I made many short stops- such as this roadside park, which often led to spontaneous conversations. More than one person immediately guessed that I was riding across the country. I passed out business cards for TDSU17, but I don’t think any of them generated donations.
I stopped for the night at Pioneer Village in Minden and got a note from Pat Morrissey- a co-worker who came here as a child and whom I’d see in a few days when I got to the Quad Cities. The accommodations were dingy. It’s not a good sign when a 100+ room motel has no more than 3-4 guests- but I was only there a few hours.
The winds were strong at times but manageable. I was now well on my way to getting past the last major geographic hurdle. The Appalachians would be a hurdle, but a much smaller one, especially coming just a few days from the end when adrenaline and the excitement of the finish would carry me over.
In this section, I also saw the first sign of Indianapolis- literally:
Dinner was a small, local grocery store. It actually was a great option- for about $20, I had plenty to eat (including my usual 2 desserts!), plus I could rest and eat at the same time.
By the end of the day, I had covered 160 miles for the day and 1762 miles total- just about halfway already! As I reflect back, it was probably around here that I gradually gained confidence that- barring a crash or other unforeseen incident- I’d finish the ride, and maybe even close to the planned schedule.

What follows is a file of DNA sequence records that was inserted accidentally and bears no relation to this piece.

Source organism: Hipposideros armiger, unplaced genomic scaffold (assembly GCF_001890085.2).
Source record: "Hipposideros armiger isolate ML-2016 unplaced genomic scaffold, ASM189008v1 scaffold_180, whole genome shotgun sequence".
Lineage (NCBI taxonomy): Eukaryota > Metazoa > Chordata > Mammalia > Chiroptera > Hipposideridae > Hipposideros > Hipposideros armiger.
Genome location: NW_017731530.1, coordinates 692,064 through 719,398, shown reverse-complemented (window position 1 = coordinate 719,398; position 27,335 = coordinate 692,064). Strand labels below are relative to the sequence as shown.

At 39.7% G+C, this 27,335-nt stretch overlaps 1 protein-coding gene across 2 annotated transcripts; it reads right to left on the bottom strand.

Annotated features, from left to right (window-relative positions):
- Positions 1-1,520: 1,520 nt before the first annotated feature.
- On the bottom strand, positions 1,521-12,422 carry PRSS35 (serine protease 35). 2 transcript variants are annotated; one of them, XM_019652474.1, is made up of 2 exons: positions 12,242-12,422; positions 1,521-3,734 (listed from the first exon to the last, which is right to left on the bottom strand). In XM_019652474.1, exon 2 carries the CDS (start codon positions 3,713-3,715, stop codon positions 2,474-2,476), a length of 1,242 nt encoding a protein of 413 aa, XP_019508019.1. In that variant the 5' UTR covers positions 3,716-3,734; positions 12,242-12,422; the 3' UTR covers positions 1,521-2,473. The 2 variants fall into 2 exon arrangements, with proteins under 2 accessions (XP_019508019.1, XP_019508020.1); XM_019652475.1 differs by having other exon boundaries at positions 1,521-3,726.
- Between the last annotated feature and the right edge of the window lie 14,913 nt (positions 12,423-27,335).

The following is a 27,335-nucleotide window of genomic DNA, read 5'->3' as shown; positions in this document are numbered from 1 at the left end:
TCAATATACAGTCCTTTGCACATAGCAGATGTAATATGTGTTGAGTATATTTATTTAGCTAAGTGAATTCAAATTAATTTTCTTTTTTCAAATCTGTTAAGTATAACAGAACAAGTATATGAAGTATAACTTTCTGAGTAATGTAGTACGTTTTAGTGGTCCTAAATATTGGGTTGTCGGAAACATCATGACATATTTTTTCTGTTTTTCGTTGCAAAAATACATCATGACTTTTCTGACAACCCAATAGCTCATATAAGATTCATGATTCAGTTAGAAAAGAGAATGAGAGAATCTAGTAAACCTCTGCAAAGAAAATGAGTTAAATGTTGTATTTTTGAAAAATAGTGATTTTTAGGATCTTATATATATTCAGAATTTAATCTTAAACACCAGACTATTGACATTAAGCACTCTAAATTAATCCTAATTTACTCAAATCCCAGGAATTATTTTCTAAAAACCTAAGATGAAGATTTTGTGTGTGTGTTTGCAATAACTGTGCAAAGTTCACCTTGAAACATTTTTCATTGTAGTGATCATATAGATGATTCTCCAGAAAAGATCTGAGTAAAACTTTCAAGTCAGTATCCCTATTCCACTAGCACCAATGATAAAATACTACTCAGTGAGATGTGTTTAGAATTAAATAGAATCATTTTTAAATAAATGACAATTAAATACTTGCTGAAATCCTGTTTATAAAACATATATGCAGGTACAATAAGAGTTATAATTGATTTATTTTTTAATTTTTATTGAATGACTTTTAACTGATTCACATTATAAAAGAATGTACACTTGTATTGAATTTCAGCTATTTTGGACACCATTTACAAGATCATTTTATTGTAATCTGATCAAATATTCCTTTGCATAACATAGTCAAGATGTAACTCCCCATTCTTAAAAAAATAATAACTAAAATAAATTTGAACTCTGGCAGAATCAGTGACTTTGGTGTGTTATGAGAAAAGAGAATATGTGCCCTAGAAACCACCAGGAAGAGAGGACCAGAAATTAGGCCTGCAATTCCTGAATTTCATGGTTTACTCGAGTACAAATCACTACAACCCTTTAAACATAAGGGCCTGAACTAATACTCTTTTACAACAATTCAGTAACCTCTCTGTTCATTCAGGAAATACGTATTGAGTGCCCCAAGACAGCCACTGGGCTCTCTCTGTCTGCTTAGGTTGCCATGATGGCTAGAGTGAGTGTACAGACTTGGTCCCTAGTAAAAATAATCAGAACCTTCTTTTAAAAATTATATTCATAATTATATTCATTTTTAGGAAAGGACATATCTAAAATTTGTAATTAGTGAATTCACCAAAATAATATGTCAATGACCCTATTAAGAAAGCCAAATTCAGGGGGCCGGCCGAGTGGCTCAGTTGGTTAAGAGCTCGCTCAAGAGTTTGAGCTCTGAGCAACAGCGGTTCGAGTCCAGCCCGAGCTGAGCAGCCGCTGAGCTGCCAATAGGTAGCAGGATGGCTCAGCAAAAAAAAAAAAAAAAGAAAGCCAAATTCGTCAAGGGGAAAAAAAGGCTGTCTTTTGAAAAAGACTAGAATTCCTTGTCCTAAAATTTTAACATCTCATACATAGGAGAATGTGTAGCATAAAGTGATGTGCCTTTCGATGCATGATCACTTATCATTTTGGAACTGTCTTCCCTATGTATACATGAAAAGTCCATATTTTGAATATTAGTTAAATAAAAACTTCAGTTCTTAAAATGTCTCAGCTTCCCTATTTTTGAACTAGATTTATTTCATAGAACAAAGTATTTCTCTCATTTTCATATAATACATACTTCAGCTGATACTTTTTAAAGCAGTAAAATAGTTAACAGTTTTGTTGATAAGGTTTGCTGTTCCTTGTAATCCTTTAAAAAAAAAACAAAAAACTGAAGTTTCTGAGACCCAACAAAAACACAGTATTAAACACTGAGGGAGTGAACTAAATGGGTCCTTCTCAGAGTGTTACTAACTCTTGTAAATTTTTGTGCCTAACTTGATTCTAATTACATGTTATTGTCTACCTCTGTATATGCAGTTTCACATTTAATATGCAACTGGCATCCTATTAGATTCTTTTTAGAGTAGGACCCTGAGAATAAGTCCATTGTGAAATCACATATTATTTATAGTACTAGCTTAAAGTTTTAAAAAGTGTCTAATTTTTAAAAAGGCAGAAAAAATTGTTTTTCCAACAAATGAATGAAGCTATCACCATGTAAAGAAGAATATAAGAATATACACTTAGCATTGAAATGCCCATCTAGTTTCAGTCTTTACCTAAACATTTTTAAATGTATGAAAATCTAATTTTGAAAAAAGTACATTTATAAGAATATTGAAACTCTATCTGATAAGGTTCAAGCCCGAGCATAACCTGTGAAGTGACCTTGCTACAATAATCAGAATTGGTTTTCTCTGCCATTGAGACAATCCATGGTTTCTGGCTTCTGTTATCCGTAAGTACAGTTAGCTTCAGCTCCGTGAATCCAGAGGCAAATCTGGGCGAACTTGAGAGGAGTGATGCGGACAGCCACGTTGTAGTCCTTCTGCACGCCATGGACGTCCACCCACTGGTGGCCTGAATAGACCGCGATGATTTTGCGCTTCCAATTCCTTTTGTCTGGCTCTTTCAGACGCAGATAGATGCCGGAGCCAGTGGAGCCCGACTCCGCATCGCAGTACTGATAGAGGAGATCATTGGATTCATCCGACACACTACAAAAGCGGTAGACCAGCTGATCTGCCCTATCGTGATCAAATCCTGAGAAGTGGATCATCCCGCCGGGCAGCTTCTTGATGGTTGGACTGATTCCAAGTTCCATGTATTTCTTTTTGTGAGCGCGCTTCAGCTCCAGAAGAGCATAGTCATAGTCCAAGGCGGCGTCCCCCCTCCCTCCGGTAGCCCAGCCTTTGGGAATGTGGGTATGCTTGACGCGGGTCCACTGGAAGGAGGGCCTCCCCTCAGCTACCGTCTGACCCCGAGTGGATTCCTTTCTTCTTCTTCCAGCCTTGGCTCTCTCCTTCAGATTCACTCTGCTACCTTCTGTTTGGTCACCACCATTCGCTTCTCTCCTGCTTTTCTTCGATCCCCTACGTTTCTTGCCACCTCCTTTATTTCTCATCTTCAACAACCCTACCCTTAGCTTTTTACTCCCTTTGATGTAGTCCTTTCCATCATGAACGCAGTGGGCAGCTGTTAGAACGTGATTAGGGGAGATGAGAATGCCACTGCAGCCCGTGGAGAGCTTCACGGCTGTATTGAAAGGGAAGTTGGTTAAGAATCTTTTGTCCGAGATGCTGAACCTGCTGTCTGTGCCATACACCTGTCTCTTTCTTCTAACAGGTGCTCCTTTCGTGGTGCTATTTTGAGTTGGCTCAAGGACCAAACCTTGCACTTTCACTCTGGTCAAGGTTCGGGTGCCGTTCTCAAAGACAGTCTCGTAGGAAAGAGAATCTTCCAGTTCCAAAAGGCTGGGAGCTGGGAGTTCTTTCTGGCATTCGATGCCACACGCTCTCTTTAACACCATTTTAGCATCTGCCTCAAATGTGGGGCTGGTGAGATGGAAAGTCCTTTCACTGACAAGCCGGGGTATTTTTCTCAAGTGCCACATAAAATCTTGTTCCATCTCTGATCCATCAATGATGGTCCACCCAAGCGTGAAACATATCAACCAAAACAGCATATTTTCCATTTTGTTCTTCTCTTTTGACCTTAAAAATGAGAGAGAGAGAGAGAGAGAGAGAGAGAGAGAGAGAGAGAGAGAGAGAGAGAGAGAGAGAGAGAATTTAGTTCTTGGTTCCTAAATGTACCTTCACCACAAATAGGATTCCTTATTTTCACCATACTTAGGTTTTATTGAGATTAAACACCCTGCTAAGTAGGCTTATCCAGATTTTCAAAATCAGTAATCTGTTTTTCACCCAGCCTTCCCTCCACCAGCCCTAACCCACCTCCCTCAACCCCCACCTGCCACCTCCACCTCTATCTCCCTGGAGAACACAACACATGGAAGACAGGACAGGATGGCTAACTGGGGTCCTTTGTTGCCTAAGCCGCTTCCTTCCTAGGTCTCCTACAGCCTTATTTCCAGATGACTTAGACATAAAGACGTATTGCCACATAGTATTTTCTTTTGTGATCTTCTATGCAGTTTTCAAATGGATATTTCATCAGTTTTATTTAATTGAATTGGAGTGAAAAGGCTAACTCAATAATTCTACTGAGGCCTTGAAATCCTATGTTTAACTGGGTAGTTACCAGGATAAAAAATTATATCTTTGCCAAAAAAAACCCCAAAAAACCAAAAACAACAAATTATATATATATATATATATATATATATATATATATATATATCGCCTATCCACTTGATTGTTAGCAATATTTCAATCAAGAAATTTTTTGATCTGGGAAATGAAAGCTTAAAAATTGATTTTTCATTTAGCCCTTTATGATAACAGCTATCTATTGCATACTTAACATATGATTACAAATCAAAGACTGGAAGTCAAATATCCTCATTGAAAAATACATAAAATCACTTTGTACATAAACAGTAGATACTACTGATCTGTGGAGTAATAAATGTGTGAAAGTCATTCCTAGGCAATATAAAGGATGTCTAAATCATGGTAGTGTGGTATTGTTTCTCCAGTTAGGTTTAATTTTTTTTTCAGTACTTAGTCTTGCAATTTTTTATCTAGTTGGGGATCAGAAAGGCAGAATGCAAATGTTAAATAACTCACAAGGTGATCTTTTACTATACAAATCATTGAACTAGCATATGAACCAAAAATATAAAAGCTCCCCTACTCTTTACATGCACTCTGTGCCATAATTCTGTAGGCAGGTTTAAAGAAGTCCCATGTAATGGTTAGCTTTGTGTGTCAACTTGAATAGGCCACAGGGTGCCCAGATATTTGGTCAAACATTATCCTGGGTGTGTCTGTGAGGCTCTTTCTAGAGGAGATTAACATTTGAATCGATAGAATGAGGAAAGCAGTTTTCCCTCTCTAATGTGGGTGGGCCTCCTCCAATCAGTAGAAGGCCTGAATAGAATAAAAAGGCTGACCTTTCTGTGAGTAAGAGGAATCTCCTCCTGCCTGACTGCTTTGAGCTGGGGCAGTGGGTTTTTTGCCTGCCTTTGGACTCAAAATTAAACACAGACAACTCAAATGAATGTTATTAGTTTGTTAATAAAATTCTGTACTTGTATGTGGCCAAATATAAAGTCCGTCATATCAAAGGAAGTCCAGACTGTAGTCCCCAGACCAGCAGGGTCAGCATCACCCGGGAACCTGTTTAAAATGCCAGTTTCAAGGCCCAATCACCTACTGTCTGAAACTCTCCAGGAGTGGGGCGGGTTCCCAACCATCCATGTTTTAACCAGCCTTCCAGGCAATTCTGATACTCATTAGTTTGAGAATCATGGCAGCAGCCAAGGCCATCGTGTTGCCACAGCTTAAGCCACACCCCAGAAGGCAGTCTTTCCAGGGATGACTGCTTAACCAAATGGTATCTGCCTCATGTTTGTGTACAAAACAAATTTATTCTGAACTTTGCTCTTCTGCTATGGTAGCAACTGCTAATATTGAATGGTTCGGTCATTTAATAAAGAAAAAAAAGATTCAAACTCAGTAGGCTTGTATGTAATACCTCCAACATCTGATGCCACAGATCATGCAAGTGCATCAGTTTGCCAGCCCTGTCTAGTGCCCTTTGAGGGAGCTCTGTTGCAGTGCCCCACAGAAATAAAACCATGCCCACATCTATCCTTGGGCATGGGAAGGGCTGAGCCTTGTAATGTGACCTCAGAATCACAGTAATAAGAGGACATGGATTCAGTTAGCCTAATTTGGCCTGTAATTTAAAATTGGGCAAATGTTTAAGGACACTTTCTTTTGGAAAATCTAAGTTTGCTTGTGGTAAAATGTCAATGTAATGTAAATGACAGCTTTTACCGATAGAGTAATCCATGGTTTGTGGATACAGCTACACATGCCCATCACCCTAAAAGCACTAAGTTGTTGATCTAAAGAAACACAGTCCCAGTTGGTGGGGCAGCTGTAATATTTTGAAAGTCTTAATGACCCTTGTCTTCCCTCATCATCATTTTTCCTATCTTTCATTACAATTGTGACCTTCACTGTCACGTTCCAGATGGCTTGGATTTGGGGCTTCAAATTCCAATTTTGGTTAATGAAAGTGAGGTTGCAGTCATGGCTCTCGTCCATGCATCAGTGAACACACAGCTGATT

My original planned stop was Warmshowers in Lincoln, but it fell through when the host’s mother passed away a few days ahead. I had already shipped supplies (Clif bars and energy food), so I stopped to pick them up and they cheerfully filled my water bottles also. They even offered to let me camp in their yard, but I wasn’t carrying camping gear. The hospitality displayed even while the family was dealing with their loss was yet another small but significant act of kindness I was grateful for.
While navigating through Lincoln, I did enjoy a fantastic network of bike trails. Lincoln was one of the larger cities that I went directly through (probably only Chicago was larger). I could have stopped in Lincoln for a 150ish mile day but found an inexpensive Super 8 motel northeast of the city and decided to keep going. I’m glad I did.
I only took about 25 pictures in the entire states of Kansas and Nebraska, despite ~450 miles of riding. The view most all day long was the pretty much unchanged. But it did get hilly in eastern Nebraska. The Warmshowers host had given me detailed input on my route, so I could bypass a hill that local cyclists used for training. Good advice! A steep hill at the end of a long day would not have put a smile on my face!
180 miles at over 15mph was the second longest ride of my life. I realized later that the 2 highest mileage days of the ride were back to back: 340 miles in 2 days.